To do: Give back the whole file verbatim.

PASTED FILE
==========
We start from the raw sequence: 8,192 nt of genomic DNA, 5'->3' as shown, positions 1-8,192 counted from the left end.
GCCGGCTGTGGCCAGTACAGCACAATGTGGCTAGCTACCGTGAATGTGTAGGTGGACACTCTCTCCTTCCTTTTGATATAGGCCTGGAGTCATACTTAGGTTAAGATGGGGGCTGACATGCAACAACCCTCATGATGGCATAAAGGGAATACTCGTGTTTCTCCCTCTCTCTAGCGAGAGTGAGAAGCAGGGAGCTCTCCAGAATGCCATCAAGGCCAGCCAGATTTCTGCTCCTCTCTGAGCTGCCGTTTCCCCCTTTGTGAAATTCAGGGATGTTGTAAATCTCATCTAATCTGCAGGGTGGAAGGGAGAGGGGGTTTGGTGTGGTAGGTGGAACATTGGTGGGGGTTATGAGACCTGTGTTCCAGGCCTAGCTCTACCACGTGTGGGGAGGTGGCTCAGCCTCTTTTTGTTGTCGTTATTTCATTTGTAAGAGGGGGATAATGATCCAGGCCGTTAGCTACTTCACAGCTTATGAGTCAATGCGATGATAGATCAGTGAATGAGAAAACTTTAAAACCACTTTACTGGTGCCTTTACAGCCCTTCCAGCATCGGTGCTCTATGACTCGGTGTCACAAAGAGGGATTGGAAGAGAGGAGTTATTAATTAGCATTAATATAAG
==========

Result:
We start from the raw sequence: 8,192 nt of genomic DNA, 5'->3' as shown, positions 1-8,192 counted from the left end.
GCCGGCTGTGGCCAGTACAGCACAATGTGGCTAGCTACCGTGAATGTGTAGGTGGACACTCTCTCCTTCCTTTTGATATAGGCCTGGAGTCATACTTAGGTTAAGATGGGGGCTGACATGCAACAACCCTCATGATGGCATAAAGGGAATACTCGTGTTTCTCCCTCTCTCTAGCGAGAGTGAGAAGCAGGGAGCTCTCCAGAATGCCATCAAGGCCAGCCAGATTTCTGCTCCTCTCTGAGCTGCCGTTTCCCCCTTTGTGAAATTCAGGGATGTTGTAAATCTCATCTAATCTGCAGGGTGGAAGGGAGAGGGGGTTTGGTGTGGTAGGTGGAACATTGGTGGGGGTTATGAGACCTGTGTTCCAGGCCTAGCTCTACCACGTGTGGGGAGGTGGCTCAGCCTCTTTTTGTTGTCGTTATTTCATTTGTAAGAGGGGGATAATGATCCAGGCCGTTAGCTACTTCACAGCTTATGAGTCAATGCGATGATAGATCAGTGAATGAGAAAACTTTAAAACCACTTTACTGGTGCCTTTACAGCCCTTCCAGCATCGGTGCTCTATGACTCGGTGTCACAAAGAGGGATTGGAAGAGAGGAGTTATTAATTAGCATTAATATAAG